Such a nice feeling. My magpies are all finished, and I get to move on to the Harpy eagle, the one that eyed my innocent cat so hungrily in the last post.
Here’s what I like about this painting:
1) I like the edges. I tried to lose as many as I could, so the magpies could be part of the background instead of popping out of it. The tops of the black heads– where the light hits them– are white enough to disappear, but your eye naturally stitches them back together and nothing looks out of place.
2) I like the sense of atmosphere. This goes back to the first point about edges. But there’s actually a little story here. In California’s Central Valley in wintertime there is a weather phenomenon called “Tule Fog“, pronounced, “Too-lee” with the accent on the first syllable. For anyone who’s driven through it, it’s like having your car wrapped tight in thick, wet cotton. You might be able to see one car length ahead of you, two if you’re lucky. It’s disorienting and dangerous. I’ve had to pull over and wait for it to burn off. It gives me vertigo to have no horizon line, I feel like I’m tipping over. There are terrible multi-car pileups on Highway 5 and Highway 99 when this world-class pea-soup pours in.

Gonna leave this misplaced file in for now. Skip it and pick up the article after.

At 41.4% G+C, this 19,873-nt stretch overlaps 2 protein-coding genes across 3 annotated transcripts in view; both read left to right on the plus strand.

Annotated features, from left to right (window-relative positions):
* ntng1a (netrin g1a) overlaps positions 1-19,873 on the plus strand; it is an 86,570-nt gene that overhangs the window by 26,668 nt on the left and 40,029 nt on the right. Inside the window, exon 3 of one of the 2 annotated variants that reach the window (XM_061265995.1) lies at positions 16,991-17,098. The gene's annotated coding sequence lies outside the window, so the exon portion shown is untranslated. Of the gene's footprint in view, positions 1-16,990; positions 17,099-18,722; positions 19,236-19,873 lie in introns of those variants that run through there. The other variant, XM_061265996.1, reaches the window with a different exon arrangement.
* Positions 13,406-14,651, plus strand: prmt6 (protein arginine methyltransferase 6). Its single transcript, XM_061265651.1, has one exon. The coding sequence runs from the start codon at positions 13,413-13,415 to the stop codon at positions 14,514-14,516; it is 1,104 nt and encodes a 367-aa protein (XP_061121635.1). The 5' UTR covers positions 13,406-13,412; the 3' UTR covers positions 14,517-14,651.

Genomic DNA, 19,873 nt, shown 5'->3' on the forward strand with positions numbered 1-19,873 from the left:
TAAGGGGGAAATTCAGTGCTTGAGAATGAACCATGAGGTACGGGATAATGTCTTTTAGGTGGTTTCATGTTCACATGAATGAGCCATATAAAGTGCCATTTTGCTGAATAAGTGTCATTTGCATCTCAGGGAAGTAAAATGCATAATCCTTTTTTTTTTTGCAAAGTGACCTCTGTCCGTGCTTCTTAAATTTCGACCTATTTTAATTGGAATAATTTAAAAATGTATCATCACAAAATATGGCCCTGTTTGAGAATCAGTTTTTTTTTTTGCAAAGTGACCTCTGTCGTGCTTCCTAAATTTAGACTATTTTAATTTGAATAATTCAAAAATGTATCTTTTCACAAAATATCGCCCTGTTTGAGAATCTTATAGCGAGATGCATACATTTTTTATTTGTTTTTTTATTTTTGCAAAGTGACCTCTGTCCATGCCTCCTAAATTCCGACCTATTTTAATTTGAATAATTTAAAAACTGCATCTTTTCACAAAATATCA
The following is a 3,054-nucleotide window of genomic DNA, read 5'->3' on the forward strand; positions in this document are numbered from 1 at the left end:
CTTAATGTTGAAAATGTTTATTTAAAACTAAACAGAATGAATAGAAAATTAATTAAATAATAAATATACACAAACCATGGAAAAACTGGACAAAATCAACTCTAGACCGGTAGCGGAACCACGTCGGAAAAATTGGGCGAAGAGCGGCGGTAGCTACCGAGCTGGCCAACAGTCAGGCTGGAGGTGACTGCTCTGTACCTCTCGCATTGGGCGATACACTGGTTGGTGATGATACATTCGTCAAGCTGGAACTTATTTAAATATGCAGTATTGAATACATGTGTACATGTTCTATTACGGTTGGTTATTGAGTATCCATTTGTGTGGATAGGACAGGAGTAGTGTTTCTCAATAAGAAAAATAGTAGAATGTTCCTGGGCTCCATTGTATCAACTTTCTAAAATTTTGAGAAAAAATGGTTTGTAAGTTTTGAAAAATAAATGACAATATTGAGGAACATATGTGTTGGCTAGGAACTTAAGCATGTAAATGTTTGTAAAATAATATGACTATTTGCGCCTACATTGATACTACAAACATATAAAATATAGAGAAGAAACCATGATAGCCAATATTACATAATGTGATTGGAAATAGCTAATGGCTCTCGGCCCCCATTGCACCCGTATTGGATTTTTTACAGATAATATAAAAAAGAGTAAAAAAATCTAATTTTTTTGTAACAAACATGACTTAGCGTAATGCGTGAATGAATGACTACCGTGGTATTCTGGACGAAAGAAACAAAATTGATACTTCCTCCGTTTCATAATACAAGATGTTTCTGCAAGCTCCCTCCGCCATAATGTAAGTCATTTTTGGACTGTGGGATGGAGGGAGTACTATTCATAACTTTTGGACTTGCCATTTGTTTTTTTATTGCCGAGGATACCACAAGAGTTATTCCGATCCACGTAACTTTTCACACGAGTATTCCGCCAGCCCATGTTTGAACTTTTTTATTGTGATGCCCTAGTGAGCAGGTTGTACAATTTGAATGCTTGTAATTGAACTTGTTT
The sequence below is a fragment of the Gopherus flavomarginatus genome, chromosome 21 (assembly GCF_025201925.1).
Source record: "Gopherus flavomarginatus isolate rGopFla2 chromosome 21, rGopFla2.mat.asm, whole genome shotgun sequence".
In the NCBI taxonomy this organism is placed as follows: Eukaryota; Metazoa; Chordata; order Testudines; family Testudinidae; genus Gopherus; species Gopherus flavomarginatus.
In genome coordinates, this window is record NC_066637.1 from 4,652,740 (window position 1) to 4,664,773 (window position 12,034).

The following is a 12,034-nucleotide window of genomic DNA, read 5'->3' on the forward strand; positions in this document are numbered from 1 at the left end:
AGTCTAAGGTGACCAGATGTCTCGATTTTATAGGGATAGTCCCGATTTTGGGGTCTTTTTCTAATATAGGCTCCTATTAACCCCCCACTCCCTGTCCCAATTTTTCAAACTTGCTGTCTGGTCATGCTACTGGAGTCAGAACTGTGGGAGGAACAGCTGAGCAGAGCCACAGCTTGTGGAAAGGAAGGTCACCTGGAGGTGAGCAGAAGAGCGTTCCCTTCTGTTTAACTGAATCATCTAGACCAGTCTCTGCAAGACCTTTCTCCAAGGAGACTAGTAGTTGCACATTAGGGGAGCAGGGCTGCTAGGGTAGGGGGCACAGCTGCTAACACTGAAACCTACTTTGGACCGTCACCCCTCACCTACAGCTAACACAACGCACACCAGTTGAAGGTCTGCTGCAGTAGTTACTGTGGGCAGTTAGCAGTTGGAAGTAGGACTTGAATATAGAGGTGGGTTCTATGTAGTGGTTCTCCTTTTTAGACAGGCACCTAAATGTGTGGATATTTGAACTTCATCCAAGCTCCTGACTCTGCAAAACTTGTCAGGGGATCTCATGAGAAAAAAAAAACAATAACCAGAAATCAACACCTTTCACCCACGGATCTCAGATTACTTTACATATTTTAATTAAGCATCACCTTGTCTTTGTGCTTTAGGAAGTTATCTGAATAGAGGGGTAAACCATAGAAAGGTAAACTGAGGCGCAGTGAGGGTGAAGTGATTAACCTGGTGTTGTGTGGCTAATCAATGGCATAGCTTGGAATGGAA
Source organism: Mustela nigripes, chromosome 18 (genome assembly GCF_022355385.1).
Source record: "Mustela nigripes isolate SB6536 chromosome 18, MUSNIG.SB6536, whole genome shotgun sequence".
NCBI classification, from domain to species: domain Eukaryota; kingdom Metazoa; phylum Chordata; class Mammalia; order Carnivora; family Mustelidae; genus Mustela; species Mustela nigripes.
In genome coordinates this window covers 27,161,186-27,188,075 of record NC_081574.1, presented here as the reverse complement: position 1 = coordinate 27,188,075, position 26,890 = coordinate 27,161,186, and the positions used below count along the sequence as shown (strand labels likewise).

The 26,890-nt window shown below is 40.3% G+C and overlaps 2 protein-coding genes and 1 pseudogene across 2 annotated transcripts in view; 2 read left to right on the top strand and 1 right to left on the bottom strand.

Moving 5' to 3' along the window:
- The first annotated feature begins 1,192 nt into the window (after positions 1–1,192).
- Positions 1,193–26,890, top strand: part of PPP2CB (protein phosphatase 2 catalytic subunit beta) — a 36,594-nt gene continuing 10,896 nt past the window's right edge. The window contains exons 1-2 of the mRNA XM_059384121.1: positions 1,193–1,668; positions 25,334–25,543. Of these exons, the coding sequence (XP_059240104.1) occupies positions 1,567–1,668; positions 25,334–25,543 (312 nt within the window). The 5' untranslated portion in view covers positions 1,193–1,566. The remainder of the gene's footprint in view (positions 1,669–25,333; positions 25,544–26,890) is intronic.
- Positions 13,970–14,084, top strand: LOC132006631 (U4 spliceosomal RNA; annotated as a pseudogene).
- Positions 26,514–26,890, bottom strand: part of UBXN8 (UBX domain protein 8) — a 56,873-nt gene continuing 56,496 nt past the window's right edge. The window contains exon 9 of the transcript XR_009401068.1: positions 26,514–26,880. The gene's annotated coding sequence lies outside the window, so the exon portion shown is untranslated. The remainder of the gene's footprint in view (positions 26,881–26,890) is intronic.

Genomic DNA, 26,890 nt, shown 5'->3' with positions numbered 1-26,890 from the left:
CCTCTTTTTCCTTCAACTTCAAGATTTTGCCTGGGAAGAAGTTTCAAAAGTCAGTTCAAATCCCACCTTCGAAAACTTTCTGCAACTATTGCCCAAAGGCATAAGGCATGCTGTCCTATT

So the tale this painting tells is of finding your way through the fog, seeing a break, and rising up into the light. And, of course, being a magpie. A Yellow-billed magpie. All those metaphors being thrown around–interpret as you will.
3) I like the successful turn of the lead bird’s head, as it looks upward toward the sun. A challenge in foreshortening where the clay model was very helpful.
4) I like the background, with the thick, raised texture and the two colors used: a bare touch of burnt umber mixed into a lot of titanium white with exactly the same value of a bare touch of cobalt blue mixed into a lot of titanium white, warmth and coolness lightly dry-brushed into one another. Very hard to see, especially in this picture taken with my little digital camera.
There are other things I’m happy with, a couple of things not (it will ever be thus), and tomorrow I’ll take it to Konrad, my friendly neighborhood photographer and high-quality framer, for a good clean slide and hi res image. He always does a great job.
Another one down, many many more to go from here. All I need is a title.
3 thoughts on “Magpies Flying High”
The magpies are great! You have an amazing talent, and it is so interesting to read your self-critique — and I especially like that you pointed out What You Liked!
We’ve had almost no tule fog at all this year: maybe one good morning. It’s weird. It usually lasts three months.